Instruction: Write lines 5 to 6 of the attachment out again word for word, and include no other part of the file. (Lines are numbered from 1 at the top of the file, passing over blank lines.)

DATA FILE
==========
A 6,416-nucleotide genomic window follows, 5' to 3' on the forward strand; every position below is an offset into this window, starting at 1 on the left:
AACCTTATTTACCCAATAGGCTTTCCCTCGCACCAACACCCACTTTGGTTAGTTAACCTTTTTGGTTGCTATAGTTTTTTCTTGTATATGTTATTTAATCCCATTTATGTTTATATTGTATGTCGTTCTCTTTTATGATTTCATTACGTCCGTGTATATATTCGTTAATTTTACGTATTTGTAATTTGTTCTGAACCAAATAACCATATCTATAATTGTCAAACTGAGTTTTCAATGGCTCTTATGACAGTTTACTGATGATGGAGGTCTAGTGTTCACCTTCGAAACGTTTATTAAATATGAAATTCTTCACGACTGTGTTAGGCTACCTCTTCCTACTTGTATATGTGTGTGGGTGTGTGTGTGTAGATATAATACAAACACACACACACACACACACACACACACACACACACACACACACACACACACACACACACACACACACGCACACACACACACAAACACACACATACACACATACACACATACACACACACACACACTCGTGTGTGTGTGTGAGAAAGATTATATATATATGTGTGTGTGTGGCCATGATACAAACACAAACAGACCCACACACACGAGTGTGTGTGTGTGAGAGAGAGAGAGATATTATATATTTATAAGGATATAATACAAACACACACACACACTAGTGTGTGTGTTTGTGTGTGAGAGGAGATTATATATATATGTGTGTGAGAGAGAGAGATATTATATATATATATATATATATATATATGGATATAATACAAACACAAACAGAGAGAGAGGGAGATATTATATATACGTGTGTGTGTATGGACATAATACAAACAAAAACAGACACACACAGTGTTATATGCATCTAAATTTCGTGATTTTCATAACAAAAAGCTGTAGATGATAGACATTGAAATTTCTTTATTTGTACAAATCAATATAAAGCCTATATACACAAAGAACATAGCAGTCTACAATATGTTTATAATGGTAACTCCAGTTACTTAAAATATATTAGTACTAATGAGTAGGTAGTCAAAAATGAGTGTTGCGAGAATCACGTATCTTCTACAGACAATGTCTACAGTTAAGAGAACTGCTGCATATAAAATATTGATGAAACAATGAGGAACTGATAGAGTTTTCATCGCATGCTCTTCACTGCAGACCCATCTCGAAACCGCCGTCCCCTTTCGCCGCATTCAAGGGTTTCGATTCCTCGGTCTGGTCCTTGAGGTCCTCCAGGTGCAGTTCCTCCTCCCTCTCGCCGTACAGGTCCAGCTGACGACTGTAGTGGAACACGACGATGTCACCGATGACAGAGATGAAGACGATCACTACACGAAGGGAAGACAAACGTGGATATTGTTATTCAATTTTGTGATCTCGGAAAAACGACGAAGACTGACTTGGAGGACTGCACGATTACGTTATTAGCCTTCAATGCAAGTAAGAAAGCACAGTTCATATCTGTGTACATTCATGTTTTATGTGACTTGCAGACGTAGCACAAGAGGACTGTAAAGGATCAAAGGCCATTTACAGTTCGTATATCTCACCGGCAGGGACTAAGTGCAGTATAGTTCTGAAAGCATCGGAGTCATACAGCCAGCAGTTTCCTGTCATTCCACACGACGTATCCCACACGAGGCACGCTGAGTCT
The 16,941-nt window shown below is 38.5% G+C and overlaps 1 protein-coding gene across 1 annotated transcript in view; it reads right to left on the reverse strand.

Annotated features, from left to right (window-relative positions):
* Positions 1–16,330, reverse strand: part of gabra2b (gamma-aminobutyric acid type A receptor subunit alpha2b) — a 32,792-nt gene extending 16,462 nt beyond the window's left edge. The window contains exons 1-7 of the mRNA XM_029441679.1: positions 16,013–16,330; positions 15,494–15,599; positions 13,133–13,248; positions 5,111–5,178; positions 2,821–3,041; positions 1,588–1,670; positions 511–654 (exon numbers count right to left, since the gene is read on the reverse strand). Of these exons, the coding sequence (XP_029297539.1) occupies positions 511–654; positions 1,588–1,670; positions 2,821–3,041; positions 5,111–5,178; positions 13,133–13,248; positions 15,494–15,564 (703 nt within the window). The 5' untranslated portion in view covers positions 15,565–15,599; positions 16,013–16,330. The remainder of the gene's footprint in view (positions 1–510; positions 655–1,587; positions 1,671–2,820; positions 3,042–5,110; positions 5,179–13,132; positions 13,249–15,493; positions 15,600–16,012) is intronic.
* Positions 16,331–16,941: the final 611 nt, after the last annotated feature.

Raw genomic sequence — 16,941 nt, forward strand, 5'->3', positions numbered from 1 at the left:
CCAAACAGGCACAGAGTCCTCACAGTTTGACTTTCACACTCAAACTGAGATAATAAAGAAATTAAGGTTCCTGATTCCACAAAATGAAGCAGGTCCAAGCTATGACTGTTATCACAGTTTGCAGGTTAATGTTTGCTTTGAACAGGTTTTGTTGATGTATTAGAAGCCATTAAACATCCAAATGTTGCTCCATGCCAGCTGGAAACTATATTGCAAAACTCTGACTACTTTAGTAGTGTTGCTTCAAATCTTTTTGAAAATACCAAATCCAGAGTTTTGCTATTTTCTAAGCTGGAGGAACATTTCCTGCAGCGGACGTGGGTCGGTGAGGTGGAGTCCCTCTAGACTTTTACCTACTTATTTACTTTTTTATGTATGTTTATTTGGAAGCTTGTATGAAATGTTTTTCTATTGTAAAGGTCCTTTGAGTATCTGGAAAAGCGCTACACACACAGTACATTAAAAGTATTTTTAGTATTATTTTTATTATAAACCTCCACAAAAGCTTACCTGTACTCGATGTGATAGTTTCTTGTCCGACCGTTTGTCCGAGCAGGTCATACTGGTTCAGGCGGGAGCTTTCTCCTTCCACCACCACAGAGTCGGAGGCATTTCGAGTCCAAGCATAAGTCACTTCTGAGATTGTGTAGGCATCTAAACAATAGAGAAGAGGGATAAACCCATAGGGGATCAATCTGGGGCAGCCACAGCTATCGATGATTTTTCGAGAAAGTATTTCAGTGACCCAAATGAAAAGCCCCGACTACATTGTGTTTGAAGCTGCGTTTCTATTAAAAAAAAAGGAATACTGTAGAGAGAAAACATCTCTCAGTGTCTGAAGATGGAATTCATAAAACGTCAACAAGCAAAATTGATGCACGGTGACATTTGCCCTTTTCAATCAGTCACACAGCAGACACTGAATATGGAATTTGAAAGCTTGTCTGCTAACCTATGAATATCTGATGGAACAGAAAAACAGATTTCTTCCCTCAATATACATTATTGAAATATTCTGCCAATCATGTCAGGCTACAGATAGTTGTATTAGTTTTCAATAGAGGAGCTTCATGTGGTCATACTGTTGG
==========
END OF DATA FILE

* Positions 1–16,330, reverse strand: part of gabra2b (gamma-aminobutyric acid type A receptor subunit alpha2b) — a 32,792-nt gene extending 16,462 nt beyond the window's left edge. The window contains exons 1-7 of the mRNA XM_029441679.1: positions 16,013–16,330; positions 15,494–15,599; positions 13,133–13,248; positions 5,111–5,178; positions 2,821–3,041; positions 1,588–1,670; positions 511–654 (exon numbers count right to left, since the gene is read on the reverse strand). Of these exons, the coding sequence (XP_029297539.1) occupies positions 511–654; positions 1,588–1,670; positions 2,821–3,041; positions 5,111–5,178; positions 13,133–13,248; positions 15,494–15,564 (703 nt within the window). The 5' untranslated portion in view covers positions 15,565–15,599; positions 16,013–16,330. The remainder of the gene's footprint in view (positions 1–510; positions 655–1,587; positions 1,671–2,820; positions 3,042–5,110; positions 5,179–13,132; positions 13,249–15,493; positions 15,600–16,012) is intronic.
* Positions 16,331–16,941: the final 611 nt, after the last annotated feature.